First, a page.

Looking for laughs


Photos courtesy of Carmen Lynch ’94


Carmen Lynch ’94 has thick skin. She needs it. The life of a stand-up comedian can be pretty unforgiving, but never boring. Tracking the trajectory of a comic’s course can be as unpredictable as their audiences, but that’s Lynch’s favorite part. Every day is different.

When she moved to New York City after college, a career in comedy wasn’t even on her radar, until Lynch attended her first stand-up show.

“I had no idea that this form existed,” Lynch says. “I knew Jerry Seinfeld and Ray Romano, but I never knew it was something you could pursue. It looked really scary, so I thought maybe I could try writing a show, but I wasn’t sure about getting up there on my own.”

Putting her fears aside, Lynch took a stand-up intensive in the city as a young post-grad. During her final class performance, she ran out of things to say. With only two and a half minutes to juggle jokes, Carmen encountered a challenge she’s craved ever since. The liberty Lynch found on stage kept her coming back for more. After testing the waters, Lynch plunged into the intimidating intimacy of performing pithy comedy for stand-up audiences.

Inspired by reruns of “I Love Lucy,” “The Carol Burnett Show” and “Saturday Night Live” from her childhood, and a cheeky Spanish family, Carmen’s comedy is at the crossroads of being dry and dark, quirky and clean, and sometimes even bilingual. Lynch’s Spanish background opens up her repertoire to a broader batch of people, English and Spanish-speaking audiences.


In 2012, Lynch got the ultimate gig. She landed “The David Letterman Show.”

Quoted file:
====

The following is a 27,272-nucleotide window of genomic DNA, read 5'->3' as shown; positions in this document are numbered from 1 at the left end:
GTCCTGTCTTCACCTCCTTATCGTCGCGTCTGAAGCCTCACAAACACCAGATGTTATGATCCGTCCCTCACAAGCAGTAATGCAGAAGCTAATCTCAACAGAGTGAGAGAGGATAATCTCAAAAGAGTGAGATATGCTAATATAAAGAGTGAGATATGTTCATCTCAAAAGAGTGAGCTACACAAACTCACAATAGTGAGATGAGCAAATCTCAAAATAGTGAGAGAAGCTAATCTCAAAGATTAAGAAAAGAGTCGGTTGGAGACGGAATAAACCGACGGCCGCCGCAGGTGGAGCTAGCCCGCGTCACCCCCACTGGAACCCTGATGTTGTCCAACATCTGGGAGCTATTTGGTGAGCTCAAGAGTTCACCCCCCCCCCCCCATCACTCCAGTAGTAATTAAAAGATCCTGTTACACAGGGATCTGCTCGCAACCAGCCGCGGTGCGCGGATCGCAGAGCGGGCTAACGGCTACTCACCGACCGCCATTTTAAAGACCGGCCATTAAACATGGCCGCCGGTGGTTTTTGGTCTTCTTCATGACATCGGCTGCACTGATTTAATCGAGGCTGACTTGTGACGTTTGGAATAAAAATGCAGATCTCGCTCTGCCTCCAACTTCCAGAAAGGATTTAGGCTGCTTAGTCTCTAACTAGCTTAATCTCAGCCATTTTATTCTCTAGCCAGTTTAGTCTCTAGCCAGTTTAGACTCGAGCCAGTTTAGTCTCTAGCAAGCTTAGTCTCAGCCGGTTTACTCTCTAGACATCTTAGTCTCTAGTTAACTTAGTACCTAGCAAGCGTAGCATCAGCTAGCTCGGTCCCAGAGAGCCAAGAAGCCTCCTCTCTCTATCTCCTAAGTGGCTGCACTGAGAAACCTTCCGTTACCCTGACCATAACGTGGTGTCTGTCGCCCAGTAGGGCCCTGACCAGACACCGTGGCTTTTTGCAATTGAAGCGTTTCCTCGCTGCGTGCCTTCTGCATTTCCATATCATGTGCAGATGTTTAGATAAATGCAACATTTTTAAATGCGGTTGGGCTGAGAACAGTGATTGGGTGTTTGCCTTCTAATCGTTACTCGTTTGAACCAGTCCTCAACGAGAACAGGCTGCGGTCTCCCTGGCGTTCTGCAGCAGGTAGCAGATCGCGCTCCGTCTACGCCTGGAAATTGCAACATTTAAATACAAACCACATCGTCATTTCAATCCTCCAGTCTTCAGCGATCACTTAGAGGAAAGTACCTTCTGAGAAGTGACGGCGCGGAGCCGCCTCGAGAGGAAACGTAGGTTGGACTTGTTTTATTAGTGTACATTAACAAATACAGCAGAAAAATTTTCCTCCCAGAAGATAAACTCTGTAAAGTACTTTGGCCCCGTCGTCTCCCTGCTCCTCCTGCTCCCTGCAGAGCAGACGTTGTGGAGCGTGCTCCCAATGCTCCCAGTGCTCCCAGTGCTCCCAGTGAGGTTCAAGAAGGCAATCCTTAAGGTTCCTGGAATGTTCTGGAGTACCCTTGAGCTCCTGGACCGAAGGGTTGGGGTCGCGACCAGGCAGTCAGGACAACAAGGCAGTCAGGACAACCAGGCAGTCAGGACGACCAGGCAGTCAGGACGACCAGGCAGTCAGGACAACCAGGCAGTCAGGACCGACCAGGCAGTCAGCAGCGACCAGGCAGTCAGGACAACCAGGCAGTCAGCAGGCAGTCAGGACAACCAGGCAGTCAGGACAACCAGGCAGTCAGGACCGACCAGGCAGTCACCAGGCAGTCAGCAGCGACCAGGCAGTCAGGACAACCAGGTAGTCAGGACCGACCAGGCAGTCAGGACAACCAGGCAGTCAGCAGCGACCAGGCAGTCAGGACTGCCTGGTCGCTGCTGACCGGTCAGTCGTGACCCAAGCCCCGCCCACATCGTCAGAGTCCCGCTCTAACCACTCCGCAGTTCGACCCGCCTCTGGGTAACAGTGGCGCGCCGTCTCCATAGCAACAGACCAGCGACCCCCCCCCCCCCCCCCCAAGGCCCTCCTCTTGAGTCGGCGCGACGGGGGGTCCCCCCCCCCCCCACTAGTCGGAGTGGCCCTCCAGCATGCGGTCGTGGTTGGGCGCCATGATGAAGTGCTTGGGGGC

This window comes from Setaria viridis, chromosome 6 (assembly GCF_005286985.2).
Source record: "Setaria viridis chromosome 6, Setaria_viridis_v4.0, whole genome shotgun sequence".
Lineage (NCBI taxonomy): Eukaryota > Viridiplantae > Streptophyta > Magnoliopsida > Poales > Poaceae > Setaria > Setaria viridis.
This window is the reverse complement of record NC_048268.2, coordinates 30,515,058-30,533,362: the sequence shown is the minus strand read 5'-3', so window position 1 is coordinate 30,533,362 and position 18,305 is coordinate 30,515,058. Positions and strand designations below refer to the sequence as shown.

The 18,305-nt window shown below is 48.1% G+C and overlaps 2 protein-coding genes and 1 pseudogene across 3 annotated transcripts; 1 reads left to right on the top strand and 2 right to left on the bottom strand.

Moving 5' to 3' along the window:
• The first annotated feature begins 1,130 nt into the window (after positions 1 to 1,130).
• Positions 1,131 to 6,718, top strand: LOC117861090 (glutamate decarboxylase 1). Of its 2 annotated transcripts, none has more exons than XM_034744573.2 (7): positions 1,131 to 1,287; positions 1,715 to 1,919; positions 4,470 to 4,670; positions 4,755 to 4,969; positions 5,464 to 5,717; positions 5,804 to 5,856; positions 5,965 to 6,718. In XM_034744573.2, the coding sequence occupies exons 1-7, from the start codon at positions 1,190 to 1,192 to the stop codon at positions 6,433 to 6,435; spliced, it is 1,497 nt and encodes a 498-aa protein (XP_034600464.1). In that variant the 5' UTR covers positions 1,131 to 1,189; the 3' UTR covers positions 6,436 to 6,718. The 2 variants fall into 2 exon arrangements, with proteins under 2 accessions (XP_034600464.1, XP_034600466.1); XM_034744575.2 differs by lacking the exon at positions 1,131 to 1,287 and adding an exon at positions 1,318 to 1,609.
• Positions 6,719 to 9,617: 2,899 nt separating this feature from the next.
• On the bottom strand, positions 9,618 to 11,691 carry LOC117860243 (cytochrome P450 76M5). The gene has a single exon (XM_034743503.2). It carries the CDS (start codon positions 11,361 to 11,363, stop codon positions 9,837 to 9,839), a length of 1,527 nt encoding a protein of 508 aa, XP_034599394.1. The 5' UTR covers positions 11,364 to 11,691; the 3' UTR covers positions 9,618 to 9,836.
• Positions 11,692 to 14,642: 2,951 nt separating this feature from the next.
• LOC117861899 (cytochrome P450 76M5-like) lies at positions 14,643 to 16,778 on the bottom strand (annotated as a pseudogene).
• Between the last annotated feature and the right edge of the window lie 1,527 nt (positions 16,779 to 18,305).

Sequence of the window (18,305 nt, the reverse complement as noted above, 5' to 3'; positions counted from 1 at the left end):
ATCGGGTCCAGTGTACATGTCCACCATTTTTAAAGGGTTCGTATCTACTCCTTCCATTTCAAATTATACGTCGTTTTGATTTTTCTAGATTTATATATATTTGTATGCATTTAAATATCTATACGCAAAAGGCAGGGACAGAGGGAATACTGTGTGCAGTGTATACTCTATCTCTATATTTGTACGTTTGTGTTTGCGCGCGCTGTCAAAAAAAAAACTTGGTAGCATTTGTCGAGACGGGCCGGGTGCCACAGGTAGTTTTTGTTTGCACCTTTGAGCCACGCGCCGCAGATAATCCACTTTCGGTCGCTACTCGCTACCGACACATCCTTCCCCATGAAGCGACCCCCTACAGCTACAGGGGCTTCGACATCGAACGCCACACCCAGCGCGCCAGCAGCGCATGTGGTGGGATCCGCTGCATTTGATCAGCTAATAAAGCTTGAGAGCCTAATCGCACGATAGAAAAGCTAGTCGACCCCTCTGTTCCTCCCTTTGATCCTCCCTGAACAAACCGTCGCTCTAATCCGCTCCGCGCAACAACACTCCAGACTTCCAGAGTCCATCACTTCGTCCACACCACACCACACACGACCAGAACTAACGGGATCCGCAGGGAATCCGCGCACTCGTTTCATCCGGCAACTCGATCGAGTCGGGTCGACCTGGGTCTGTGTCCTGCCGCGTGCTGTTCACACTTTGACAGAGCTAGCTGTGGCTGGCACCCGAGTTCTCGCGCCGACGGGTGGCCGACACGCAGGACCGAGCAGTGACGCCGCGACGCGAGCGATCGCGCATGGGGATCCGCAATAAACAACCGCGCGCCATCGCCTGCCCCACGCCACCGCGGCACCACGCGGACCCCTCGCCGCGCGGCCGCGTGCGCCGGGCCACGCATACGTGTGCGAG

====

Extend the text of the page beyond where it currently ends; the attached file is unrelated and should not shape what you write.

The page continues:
“That was the first late night television spot I had ever booked. It was the one I really wanted,” Lynch says. “I was up there for five minutes and then it was over, but it was an amazing feeling.”


Post-Letterman, Lynch started getting gigs at the Comedy Cellar, in New York’s Greenwich Village, and began rubbing elbows with funnymen and women like Louis CK and Wanda Sykes.


Since then, Lynch has appeared on episodes of “Inside Amy Schumer,” performed stand up on “Conan,” and scored a second turn on “Letterman.” In between spotlight beams, she performs regularly at comedy clubs in both New York and Los Angeles.


Over the summer, Lynch had her name painted in white, added to the iconic black-walled facade of Los Angeles’ Comedy Store, a humorous West Hollywood haunt. Soon after, Lynch recorded her first stand-up album at the Punch Line comedy club in San Francisco. Then she crossed the pond, embarking on a stand-up tour of London, followed by performances at Scotland’s Edinburgh Fringe, the largest arts festival in the world. Rounding out her European tour, she finished with a show in Madrid, the capitol city of her family’s home country.


“My favorite thing about this job is that I can travel and always be able to try out new jokes on different sets of eyes and ears,” Lynch says. “I studied psychology in college, and I actually find myself using what I know about group dynamics to gauge audiences and help create my material.”


Sometimes jokes don’t land. Sometimes there are awkward silences from hesitant crowds. American audiences sometimes react differently than audiences abroad. Creating comedy is a meticulous process, but Carmen says the laughs are always worth the wait.


For more information on Lynch, visit carmenlynch.com.